The government's stance towards North Korea was not to violate the agreement made between the heads of the two Koreas, but to mull over the economic feasibility and realizable possibility through negotiation based on mutual trust and respect, and prioritizing going forward with the project.[91]

During a press conference, the two leaders expressed hope that North Korea would disclose the details of their nuclear weapons program, and pledged their commitment to resolve the issue through the multilateral six-party talks.[92] Lee also gave assurances that both the U.S. and South Korea would use dialogue to end the crisis.

U.S. President Barack Obama meeting with President Lee Myung-bak at the G20 summit on 2 April 2009 in London
President Lee Myung-bak visiting the United States to hold summit talks with U.S. President Barack Obama on 2009

Multiple news outlets have remarked upon the apparently close friendship between Lee and U.S. President Barack Obama.[93][94] Despite Lee's wavering support at home, Lee's leadership was lauded by Obama at the 2009 G-20 London summit, where Obama called South Korea "[one of America's] closest allies and greatest friends." Obama and Lee agreed on a need "for a stern, united response from the international community" in light of North Korea's efforts toward a threatened satellite launch. Lee accepted an invitation by Obama to visit the United States on 16 June 2009.[95] President Obama hosted Lee for a day-long state visit and state dinner on 13 October 2011.[96]

Lee also played a role in bringing about the normalization of South Korea's relations with Russia. Furthermore, Lee built relationships with foreign leaders, including former Singaporean prime minister Lee Kuan Yew, Cambodian prime minister Hun Sen,[97] former Malaysian prime minister Mahathir Mohamad, former Chinese Communist Party general secretary Jiang Zemin and former Soviet Union Communist Party general secretary Mikhail Gorbachev. [citation needed]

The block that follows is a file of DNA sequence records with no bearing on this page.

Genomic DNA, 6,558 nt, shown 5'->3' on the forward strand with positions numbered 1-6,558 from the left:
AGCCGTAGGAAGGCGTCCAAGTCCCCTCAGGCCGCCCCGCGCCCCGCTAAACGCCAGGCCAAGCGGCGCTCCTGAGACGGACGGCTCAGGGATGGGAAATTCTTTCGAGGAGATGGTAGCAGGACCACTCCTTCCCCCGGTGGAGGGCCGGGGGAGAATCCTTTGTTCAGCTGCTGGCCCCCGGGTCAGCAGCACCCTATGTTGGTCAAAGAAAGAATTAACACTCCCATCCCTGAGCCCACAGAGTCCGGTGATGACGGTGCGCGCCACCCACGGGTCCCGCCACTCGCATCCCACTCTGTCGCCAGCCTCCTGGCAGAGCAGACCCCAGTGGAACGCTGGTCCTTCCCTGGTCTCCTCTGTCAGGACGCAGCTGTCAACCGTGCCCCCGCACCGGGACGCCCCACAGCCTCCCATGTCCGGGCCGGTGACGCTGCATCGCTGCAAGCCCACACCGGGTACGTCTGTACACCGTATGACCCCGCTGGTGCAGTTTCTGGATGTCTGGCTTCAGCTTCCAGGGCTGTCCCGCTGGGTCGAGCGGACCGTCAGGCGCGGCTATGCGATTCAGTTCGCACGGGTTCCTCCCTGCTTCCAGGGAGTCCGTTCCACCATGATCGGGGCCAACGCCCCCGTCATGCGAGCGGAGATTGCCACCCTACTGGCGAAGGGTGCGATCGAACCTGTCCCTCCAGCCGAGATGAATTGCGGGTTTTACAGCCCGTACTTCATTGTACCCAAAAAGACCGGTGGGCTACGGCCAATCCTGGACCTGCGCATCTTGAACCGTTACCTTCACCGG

US beef imports


On 18 April 2008, Lee's administration agreed on resumption of U.S. beef imports. Previously, Korea had banned U.S. beef after a cow infected with BSE that had originated from Canada was found in Washington state.[98][99] Fears that US beef imports in South Korea, in relation to the U.S.-Korea Free Trade Agreement, would cause Mad Cow disease infected beef to be imported to South Korea came to a boil in the summer of 2008.

Ten days after the deal was formally signed, MBC’s current affairs program PD Note aired a multi-part episode titled "U.S. beef, is it safe from mad cow disease?" It was reported by MBC that Koreans carry a gene making them more susceptible to mad cow disease than Americans. This claim has since been retracted by MBC.[100][101] MBC further devoted 15 out of 25 other news slots to publicizing the issue showing images of downer cows from England and U.S., and reporting information such as claiming that variant Creutzfeldt–Jakob disease (vCJD) is easily transmittable through methods including blood transfusions, eating instant noodles containing beef products and using cosmetics made with cow-derived collagen. [102] People's roar in an Internet community, Agora, also helped demonstrations to demand the renegotiation of the terms of the import deal. [100]

As public anger continued to snowball, citizens started public demonstrations. On many nights, the rallies turned into confrontations with the police. When candles had burned out and children had gone home with their parents, many protesters were often attacked by riot-control policemen.[100]

In an interview, Agriculture Minister Chung Woon-chun said that the policy would be pursued "with the maximum prudence, as it will take time for the U.S. to grasp the situation in Korea and gather opinions inside the industry." The government's policy is to ban import of beef from older cattle "under any circumstances, either through renegotiations between governments or self-regulation by importers."[103]

The Seoul Southern District Court ordered MBC to air a correction by the popular MBC current affairs program PD Note, saying that the report was partially wrong and exaggerated the threat of mad cow disease. The public anger towards resuming the beef deal is now regaining its composure as many people began to buy U.S. beef. The market share of U.S. beef currently stands at approximately 28.8% following Australian beef (top seller), but for 10-days prior to Korea's thanksgiving day, it was ranked the first among its competitors.[58]